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'Friendship wall' on Afghan-US frontline
by Staff Writers
Combat Outpost Mcclain, Afghanistan (AFP) Oct 9, 2012

It's called the "friendship wall", but when US soldiers pass through the gate from their base to the Afghan side they "go red", loading their weapons with a round in the chamber in case of attack.

Commanders say relations between American and Afghan troops are good at Combat Outpost McClain in Logar province, just south of Kabul and a key battleground for preventing insurgent attacks on the capital.

But they are working to mitigate one of the worst scourges of the 11-year war -- so-called insider attacks that have seen more than 50 Western soldiers shot dead by their Afghan allies so far this year.

NATO attributes about 25 percent of the attacks to infiltration by Taliban insurgents into Afghan security forces, while the rest are believed to result from cultural differences and personal animosities.

The unprecedented scale of killings threatens to derail NATO's carefully laid plans to withdraw almost all combat troops by the end of 2014, leaving Afghan troops to fight the Taliban.

Despite upbeat forecasts from NATO and Western officials, the International Crisis Group warns that the Afghan government could fall apart after 2014 and that Afghan forces were "overwhelmed and underprepared" for the transition.

COP McClain commanders deny the wall indicates division and mistrust.

They say the Afghan army is increasingly independent and that thanks to close relations, the Afghans understand why the Americans take the precaution of carrying a loaded weapon.

"They don't see it as anything disrespectful," said Major Matthew Albertus, the US officer in charge of COP McClain and northern Logar, 173rd Airborne Brigade Combat Team.

"Lieutenant Colonel Rafiullah takes it as a personal matter of pride to make sure his advisors are taken care of. He feels responsible for our safety."

Rafiullah's was one of 74 battalions out of 156 rated in the second-best category of "effective with advisors" in an April report by the US Department of Defense.

Just 13 Kandaks, or battalions, were in the top category, "independent with advisors", fuelling widespread concerns that the 350,000-strong Afghan force will not be able to withstand the Taliban post-2014.

Lieutenant Colonel James Wright, commander of 1st Squadron (Airborne) 91st Cavalry Regiment, 173rd, said the 7th Kandak was "probably the best we've got in the province", while other units were struggling in areas such as leadership.

"We're obviously trying to build an army that's going to be victorious in battle, but the reality is these guys have got to be just that much better than the insurgents," he said.

"We have that with 7th Kandak. We're not quite there in areas of the south, where there have been dramatic increases in the number of foreign fighters for instance."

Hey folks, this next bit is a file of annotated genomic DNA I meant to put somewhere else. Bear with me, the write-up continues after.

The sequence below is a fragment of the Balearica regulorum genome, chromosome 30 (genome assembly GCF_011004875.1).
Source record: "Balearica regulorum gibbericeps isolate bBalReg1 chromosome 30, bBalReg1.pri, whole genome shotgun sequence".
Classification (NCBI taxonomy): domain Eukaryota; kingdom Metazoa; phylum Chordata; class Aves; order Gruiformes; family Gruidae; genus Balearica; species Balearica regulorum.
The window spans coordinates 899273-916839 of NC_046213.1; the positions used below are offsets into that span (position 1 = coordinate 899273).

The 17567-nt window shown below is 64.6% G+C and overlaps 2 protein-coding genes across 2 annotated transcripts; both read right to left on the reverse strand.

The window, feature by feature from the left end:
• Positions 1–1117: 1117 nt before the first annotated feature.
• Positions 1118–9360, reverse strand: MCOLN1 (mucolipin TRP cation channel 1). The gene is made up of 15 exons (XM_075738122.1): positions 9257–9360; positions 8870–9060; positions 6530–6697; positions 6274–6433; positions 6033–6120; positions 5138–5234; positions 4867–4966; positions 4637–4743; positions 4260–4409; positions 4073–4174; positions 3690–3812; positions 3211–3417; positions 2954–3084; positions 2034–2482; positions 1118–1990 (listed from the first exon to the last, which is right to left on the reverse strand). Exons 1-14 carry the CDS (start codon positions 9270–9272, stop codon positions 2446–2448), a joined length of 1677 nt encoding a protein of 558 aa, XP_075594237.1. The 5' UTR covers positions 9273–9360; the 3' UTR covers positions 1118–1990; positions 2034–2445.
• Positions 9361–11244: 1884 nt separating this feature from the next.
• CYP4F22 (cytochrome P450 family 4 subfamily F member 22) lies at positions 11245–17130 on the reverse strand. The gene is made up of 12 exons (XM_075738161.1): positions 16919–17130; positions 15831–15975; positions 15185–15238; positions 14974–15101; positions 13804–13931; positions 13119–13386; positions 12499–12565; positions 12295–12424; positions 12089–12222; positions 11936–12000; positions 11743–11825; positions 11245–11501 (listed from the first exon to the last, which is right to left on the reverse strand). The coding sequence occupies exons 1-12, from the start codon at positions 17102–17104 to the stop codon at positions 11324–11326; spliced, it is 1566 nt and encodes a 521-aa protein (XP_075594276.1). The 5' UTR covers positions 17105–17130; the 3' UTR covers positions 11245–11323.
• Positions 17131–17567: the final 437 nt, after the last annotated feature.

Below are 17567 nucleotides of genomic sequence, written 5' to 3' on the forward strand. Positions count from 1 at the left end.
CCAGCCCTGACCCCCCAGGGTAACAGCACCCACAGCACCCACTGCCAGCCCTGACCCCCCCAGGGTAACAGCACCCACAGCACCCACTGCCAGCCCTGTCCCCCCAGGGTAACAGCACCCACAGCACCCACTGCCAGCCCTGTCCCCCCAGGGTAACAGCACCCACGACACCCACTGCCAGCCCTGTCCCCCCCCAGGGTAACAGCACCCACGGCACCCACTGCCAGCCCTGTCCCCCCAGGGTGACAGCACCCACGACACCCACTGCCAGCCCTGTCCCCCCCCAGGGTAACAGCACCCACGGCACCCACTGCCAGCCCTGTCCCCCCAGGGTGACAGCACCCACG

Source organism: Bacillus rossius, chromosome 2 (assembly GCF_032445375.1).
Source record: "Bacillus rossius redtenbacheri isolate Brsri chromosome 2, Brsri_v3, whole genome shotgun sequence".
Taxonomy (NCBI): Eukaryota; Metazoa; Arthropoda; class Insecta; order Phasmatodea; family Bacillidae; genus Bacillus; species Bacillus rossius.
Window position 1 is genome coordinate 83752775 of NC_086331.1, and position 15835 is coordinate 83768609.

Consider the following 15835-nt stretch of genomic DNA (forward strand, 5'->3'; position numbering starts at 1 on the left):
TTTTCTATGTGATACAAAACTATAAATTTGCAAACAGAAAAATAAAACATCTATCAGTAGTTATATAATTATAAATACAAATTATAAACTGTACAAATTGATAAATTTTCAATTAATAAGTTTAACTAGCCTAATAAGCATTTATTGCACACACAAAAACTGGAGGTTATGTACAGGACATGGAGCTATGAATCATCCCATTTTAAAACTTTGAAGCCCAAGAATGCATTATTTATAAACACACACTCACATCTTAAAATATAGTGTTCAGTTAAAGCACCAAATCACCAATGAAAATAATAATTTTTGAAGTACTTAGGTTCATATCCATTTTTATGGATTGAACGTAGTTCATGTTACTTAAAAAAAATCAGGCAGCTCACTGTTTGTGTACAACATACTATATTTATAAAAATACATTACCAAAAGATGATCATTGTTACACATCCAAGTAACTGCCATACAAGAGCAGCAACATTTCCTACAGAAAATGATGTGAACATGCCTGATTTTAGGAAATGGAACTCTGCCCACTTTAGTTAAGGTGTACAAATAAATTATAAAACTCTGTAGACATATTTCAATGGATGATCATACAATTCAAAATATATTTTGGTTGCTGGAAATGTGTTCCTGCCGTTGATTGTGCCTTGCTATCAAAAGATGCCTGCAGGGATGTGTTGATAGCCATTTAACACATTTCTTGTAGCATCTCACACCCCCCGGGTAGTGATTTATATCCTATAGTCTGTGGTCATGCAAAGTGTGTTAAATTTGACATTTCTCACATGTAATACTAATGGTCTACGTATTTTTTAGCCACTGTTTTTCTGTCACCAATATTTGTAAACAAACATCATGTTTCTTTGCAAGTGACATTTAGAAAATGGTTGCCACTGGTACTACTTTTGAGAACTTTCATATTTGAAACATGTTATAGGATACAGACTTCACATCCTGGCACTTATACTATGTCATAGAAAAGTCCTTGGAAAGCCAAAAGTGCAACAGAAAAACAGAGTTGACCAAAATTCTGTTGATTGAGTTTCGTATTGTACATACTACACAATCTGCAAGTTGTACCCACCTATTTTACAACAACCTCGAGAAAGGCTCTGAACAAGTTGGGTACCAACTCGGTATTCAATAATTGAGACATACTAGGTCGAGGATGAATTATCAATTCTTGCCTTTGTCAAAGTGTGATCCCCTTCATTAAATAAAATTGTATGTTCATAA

The decision to build the wall was made in mid-August, the month that saw the highest number of insider attacks in Afghanistan.

Rafiullah, who goes by one name, felt it would give the Afghans their own camp with its own entrance, making them feel more independent.

He requested that 25 of his officers be issued with ID cards to travel freely back and forth -- unarmed -- to the US side.

"We're able to talk about this stuff, it's not the elephant in the room," said Albertus.

Rafiullah's spokesman, Captain Hayauddin Hekmat, said Afghan forces are tackling the potential threat in other ways too, with intelligence agents in Afghan army uniform working among the ordinary soldiers.

"For four months we've been doing combined missions without incident," he said.

Out on patrol among fields, streams and orchards, Platoon Sergeant Jason Patrick, of 1-91 CAV, a straight-talking 35-year-old on his third tour of Afghanistan, summed up his own viewpoint.

"You get good ANA (Afghan National Army) and bad ANA. Sometimes they suck, sometimes they want to make chai (tea) in the middle of a patrol," he said. "But our ANA here, they are stellar to work with. They are ready."

Last month, NATO scaled back joint operations with Afghans below battalion level, although US Defense Secretary Leon Panetta has since said that most operations have resumed normally.

After discovering a 107mm rocket buried in tall grass, the 1-91 CAV platoon called in the ANA, fearing the device might be booby trapped.

When the Afghans arrived, the US platoon had its "Guardian Angel" system in place, with soldiers keeping watch unobtrusively, weapons ready. But the platoon leaders from both sides greeted each other warmly with handshakes and smiles.

US commanders say they are teaching the Afghans what they can, but then it will be up to them. Ultimately they will take on the challenge in an Afghan way.

As if to emphasise the point, Afghan platoon leader Ahmad Jabryal, a 29-year-old ethnic-Tajik, took a quick look at the rocket and picked it up with his bare hands with a half-smile.

"It's empty except for dirt inside -- and some mushrooms," he said. "I've seen this type of rocket many times before."


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